“You’re not,” Nick snapped. “You’ll just get hurt.”
Mae started rolling up the floor plan. “Did you have a plan?” she demanded. “Besides ‘go in there and kill everyone I see’?”
“I only plan to kill two people,” Nick said. “Killing everyone isn’t part of the plan. Though it would be a nice bonus.”
“Oh, now you’re planning to kill two people?” Mae asked. “I thought Jamie and I were on our own. So I had to make my own plan.” She glared at him, and Jamie, amazingly enough, looked all sad and betrayed. This was ridiculous.
“My plan was just to get in,” Alan confessed. He was looking at Mae with appreciation. Nick could tell he was ready to let her have her way.
“This is about my brother,” Mae said. “I thought of the floor plan. I might be able to do something else when we’re inside. I don’t want to be safe. I want the chance to be useful.” She looked around for argument, and when it did not come she squared her shoulders, rolled the floor plan out again, and smiled. “This place is big,” she continued. “There are four of us; if we split up I think we could cover it more quickly.”
“Good thinking,” Alan said. “A group of two is quieter than a group of four. If we split up, we have a better chance of catching and killing two magicians before they realize we’re there.”
He and Mae had their heads bowed close together over the plans, talking about what Market charms Alan could bring with him.
Nick was trying to think. He should’ve considered Alan’s obsession with helping Jamie. Alan was never going to let his mark be taken off without Jamie’s being wiped away too.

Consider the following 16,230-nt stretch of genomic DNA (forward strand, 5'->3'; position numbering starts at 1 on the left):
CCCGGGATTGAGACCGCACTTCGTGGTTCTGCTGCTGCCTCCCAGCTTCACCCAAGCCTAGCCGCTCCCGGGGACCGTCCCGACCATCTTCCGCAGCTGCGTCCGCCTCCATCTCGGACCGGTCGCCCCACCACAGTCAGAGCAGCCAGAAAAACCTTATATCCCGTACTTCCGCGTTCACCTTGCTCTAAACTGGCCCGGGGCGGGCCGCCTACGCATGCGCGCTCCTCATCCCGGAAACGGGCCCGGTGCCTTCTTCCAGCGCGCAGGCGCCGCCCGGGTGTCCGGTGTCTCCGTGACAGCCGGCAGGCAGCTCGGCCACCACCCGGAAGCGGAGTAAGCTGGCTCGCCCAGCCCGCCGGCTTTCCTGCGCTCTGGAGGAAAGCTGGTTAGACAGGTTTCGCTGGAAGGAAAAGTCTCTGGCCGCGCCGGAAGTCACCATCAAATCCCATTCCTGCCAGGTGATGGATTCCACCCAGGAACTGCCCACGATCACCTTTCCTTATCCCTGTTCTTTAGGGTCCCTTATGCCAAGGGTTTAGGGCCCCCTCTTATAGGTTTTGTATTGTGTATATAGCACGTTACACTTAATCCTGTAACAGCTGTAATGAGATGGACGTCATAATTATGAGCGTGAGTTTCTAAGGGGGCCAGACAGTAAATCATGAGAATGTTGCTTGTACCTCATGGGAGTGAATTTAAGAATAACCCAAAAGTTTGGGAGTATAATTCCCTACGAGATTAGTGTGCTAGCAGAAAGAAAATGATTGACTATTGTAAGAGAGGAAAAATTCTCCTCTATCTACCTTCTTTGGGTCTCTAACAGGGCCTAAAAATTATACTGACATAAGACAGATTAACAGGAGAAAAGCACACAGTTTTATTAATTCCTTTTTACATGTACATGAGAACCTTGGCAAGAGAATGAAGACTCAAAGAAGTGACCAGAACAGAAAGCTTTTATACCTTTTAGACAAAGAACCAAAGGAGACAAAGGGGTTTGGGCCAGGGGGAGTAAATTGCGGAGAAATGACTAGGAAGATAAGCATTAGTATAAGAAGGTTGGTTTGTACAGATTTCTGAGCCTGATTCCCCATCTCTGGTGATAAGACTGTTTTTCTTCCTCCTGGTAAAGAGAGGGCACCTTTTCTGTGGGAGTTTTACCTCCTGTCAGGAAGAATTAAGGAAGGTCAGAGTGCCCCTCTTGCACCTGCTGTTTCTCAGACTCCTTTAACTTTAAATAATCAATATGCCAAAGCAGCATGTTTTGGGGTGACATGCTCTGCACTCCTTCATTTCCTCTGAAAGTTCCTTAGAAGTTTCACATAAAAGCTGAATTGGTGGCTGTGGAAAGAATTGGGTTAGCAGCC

Alan was right about splitting up as well. They would have a much better chance of surprising the magicians if they went in pairs. Only Mae and Jamie couldn’t be a pair. In spite of Mae’s bravado, they would be totally helpless without Nick and Alan. Those two weren’t fighters. Nick and Alan were the ones who knew how to kill.
Nick would kill a magician for Jamie first and get that out of the way, then. The whole house would be full of them. It shouldn’t be too hard. After that, Alan wouldn’t be able to put any more obstacles in Nick’s path. He could get Alan’s mark off, and once he did that it didn’t really matter what happened.
“I’ll take Jamie,” Nick said loudly.
They had no car because Nick had abandoned it on Tower Bridge, so they had to take the Tube to go hunting for magicians. None of them talked much. Nick stood braced as the train rattled through tunnels with a sound like bones shaking in a drum, and tried to ignore the feel of his blood pulling at his veins like a child tugging his sleeve to get his attention.
This way, his blood seemed to be whispering to him. Faster. He was going as fast as he could.
They changed from the Central to the Piccadilly line because Nick thought that was right, and Alan did not argue with him. Nick missed driving. Strangers were pressing all around him, and he had to be careful to keep his back to the wall. If anyone was pushed against him and felt the shape of his sword, fastened in a sheath along his spine, there would be trouble.
He just wanted to get to the magicians. He did not think beyond the relief of that, of ending this restless search, calming the new urgency in his blood, and making a kill.
When they reached Knightsbridge station, his blood tingled as if his whole body was a limb that had gone asleep and was now being punished with pins and needles. He saw Alan look up and swing the bag in his lap onto his shoulder.
“Here,” Alan said, and Nick nodded and started shoving his way through the post-lunchtime passengers. The others followed in his wake.
Once on the platform he felt a metal point brush his neck and he palmed his switchblade before he realized he was being threatened with the tip of a woman’s umbrella. The woman passed by indifferently, and Nick smiled grimly after her.